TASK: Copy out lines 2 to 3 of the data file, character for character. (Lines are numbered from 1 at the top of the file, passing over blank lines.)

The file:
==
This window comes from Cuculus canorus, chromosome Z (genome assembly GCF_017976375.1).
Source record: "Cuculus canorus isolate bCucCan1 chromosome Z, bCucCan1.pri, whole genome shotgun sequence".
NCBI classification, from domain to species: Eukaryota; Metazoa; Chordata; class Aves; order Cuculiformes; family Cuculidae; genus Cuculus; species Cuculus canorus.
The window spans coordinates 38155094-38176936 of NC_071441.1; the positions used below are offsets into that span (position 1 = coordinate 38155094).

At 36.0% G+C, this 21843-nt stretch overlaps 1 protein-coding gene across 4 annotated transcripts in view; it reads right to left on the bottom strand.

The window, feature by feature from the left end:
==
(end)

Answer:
Source record: "Cuculus canorus isolate bCucCan1 chromosome Z, bCucCan1.pri, whole genome shotgun sequence".
NCBI classification, from domain to species: Eukaryota; Metazoa; Chordata; class Aves; order Cuculiformes; family Cuculidae; genus Cuculus; species Cuculus canorus.